His work is a liturgical drama, a form of religious theater that flourished in the Middle Ages, which stages the visit of the pious women to the empty tomb of Christ, featuring two Angels, Mary of Magdala, Mary the mother of James, Salome, John the Evangelist and a processional choir: the Visitatio Sepulchri de Gandía.
The holy Duke of Gandía instituted it in 1550, before leaving for Rome, leaving a large sum of money to the local Collegiate to represent it every year at Easter. Suspended in 1862, it resumed in 1998 thanks to the reconstruction made by the musicologist Josep Maria Vives, and takes place every year on the afternoon of Holy Saturday. At the end of the procession, Quem quæritis in sepulchro, christicolæ? The angels ask: “Whom do you seek in the sepulcher, oh followers of Christ?” Iesum Nazarenum, o cœlicolæ, the choir answers: “Jesus of Nazareth, oh heavenly ones”. Non est hic: surrexit, the angels announce: “He is not here; he is risen”.
Venite et videte, the angels sing: “Come and see”. Quis revolvet nobis lapidem? The pious women say to each other, before entering the tomb: “Who shall roll us back the stone from the door of the sepulchre?” Surrexit Christus, the angels then sing: “Christ is risen,” followed by an Alleluia for 7 voices.
It all ends with the Gregorian chant of the Easter sequence, Victimæ paschali (Christians, to the Paschal Victim offer sacrifice and praise), interspersed with the polyphony of the verse: Dic nobis, Maria (Tell us, Mary, what did you see on the way?).
The Lament of Pius XII over the Jesuits
Faced with St. Francis Borgia and those excellent Jesuits who for almost five centuries have made “the greater glory of God” their motto and their ideal, the words that Pius XII addressed to his Jesuit confessor in 1954, while he showed him the Spiritual Exercises of St. Ignatius of Loyola, come to mind:
In here We find the Society of Jesus as We love it. The spirit of discipline of the Society has faded, it is no longer like in the days when We studied at the Gregorian University. With discipline it saved faith, faith, faith. You know its history. This is how the Society of Jesus must remain, not otherwise, not otherwise. We are very concerned with the Jesuits of today. Sentire cum ecclesia, esteem scholasticism and sound doctrine, preserve the depositum fidei. We feel responsible, and We reproach Ourselves for this, for not having intervened in a more energetic way.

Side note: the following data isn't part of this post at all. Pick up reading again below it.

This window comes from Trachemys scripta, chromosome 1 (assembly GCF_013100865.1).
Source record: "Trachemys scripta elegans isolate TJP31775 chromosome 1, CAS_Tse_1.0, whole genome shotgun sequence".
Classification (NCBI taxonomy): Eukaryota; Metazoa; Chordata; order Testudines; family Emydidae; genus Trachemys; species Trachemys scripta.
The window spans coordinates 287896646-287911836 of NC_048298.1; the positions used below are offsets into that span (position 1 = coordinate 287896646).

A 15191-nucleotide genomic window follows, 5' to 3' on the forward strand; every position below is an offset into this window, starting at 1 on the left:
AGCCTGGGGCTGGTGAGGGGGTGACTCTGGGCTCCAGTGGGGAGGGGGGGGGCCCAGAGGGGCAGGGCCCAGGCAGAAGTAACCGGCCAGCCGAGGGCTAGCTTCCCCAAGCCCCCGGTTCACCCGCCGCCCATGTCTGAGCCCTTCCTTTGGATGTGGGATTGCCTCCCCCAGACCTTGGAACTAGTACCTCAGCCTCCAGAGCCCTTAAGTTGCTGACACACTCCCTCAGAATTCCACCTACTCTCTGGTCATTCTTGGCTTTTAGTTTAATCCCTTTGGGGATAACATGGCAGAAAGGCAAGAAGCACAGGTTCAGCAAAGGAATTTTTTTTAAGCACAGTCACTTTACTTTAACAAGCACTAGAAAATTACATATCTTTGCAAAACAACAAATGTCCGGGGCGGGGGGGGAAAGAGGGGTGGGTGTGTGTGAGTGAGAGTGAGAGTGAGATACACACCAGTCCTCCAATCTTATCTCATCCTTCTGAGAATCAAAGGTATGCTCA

G. Lubrani, Il solstizio della gloria divina (Naples 1692), 226, our translation.
 D. Bartoli, Della vita di S. Francesco Borgia (Rome 1681), 211, our translation.
 J. E. Nieremberg, Vida del santo padre, y gran siervo de Dios el B. Francisco de Borja, tercero general de la compañía de Iesus, y antes duque quarto de Gandía […], (Madrid, 1644), 23-24, our translation.
 P. Suau, Histoire de S. François de Borgia (Paris, 1910), 34.
 Nieremberg, op. cit., 24.
 A. Spinosa, Pio XII. L’ultimo Papa (Mondadori, Milan 1992), 385, our translation.
Massimo Scapin, an Italian conductor of both opera and the symphonic repertoire, composer, and pianist, holds degrees in piano and choral conducting from the State Conservatory of Music in Perugia, in orchestral conducting and composition from the National College of Music in London, and in religious science (magna cum laude) from the Pontifical Lateran University. Massimo appeared as guest conductor and pianist in Europe, Japan, Kazakhstan, Korea, and the United States. He was also a Vatican Radio commentator and entertainer. He currently serves as Director of Liturgical Music at St. John Cantius Church in Chicago.